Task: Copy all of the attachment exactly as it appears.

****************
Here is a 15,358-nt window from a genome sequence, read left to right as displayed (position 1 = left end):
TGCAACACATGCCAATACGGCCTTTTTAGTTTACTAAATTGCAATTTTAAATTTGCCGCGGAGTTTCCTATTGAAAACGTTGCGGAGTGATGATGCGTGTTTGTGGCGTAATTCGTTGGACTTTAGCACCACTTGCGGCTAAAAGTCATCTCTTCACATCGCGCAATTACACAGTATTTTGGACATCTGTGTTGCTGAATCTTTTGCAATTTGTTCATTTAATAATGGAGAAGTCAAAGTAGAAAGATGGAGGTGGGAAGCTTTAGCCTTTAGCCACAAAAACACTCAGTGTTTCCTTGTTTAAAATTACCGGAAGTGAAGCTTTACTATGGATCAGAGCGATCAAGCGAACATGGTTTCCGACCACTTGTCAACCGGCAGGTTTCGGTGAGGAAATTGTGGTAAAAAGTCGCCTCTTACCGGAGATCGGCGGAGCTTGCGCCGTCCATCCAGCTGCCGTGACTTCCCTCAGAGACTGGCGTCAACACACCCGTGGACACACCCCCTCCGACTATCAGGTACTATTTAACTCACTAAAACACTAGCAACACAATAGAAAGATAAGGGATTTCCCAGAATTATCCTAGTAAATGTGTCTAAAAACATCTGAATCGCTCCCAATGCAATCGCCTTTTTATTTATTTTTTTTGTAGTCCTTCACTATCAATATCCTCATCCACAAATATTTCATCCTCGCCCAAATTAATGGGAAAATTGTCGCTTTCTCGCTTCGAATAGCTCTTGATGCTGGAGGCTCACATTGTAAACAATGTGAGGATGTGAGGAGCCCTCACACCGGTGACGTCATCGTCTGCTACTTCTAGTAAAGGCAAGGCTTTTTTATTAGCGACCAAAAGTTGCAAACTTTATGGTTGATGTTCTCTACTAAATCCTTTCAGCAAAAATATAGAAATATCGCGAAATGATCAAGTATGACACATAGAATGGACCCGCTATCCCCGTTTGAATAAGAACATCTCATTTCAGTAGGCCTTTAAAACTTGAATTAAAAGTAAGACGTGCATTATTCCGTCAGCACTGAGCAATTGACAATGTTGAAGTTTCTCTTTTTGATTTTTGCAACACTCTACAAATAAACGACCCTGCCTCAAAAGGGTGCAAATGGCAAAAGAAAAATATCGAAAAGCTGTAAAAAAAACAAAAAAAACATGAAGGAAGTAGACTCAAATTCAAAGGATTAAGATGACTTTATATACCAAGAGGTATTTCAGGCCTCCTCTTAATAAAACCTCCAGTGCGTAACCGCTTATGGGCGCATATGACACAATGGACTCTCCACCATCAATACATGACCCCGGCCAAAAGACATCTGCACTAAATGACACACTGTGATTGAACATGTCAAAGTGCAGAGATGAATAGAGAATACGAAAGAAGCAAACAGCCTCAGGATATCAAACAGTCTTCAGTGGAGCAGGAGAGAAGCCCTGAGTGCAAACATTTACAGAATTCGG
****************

Here is a 15,358-nt window from a genome sequence, read left to right as displayed (position 1 = left end):
TGCAACACATGCCAATACGGCCTTTTTAGTTTACTAAATTGCAATTTTAAATTTGCCGCGGAGTTTCCTATTGAAAACGTTGCGGAGTGATGATGCGTGTTTGTGGCGTAATTCGTTGGACTTTAGCACCACTTGCGGCTAAAAGTCATCTCTTCACATCGCGCAATTACACAGTATTTTGGACATCTGTGTTGCTGAATCTTTTGCAATTTGTTCATTTAATAATGGAGAAGTCAAAGTAGAAAGATGGAGGTGGGAAGCTTTAGCCTTTAGCCACAAAAACACTCAGTGTTTCCTTGTTTAAAATTACCGGAAGTGAAGCTTTACTATGGATCAGAGCGATCAAGCGAACATGGTTTCCGACCACTTGTCAACCGGCAGGTTTCGGTGAGGAAATTGTGGTAAAAAGTCGCCTCTTACCGGAGATCGGCGGAGCTTGCGCCGTCCATCCAGCTGCCGTGACTTCCCTCAGAGACTGGCGTCAACACACCCGTGGACACACCCCCTCCGACTATCAGGTACTATTTAACTCACTAAAACACTAGCAACACAATAGAAAGATAAGGGATTTCCCAGAATTATCCTAGTAAATGTGTCTAAAAACATCTGAATCGCTCCCAATGCAATCGCCTTTTTATTTATTTTTTTTGTAGTCCTTCACTATCAATATCCTCATCCACAAATATTTCATCCTCGCCCAAATTAATGGGAAAATTGTCGCTTTCTCGCTTCGAATAGCTCTTGATGCTGGAGGCTCACATTGTAAACAATGTGAGGATGTGAGGAGCCCTCACACCGGTGACGTCATCGTCTGCTACTTCTAGTAAAGGCAAGGCTTTTTTATTAGCGACCAAAAGTTGCAAACTTTATGGTTGATGTTCTCTACTAAATCCTTTCAGCAAAAATATAGAAATATCGCGAAATGATCAAGTATGACACATAGAATGGACCCGCTATCCCCGTTTGAATAAGAACATCTCATTTCAGTAGGCCTTTAAAACTTGAATTAAAAGTAAGACGTGCATTATTCCGTCAGCACTGAGCAATTGACAATGTTGAAGTTTCTCTTTTTGATTTTTGCAACACTCTACAAATAAACGACCCTGCCTCAAAAGGGTGCAAATGGCAAAAGAAAAATATCGAAAAGCTGTAAAAAAAACAAAAAAAACATGAAGGAAGTAGACTCAAATTCAAAGGATTAAGATGACTTTATATACCAAGAGGTATTTCAGGCCTCCTCTTAATAAAACCTCCAGTGCGTAACCGCTTATGGGCGCATATGACACAATGGACTCTCCACCATCAATACATGACCCCGGCCAAAAGACATCTGCACTAAATGACACACTGTGATTGAACATGTCAAAGTGCAGAGATGAATAGAGAATACGAAAGAAGCAAACAGCCTCAGGATATCAAACAGTCTTCAGTGGAGCAGGAGAGAAGCCCTGAGTGCAAACATTTACAGAATTCGG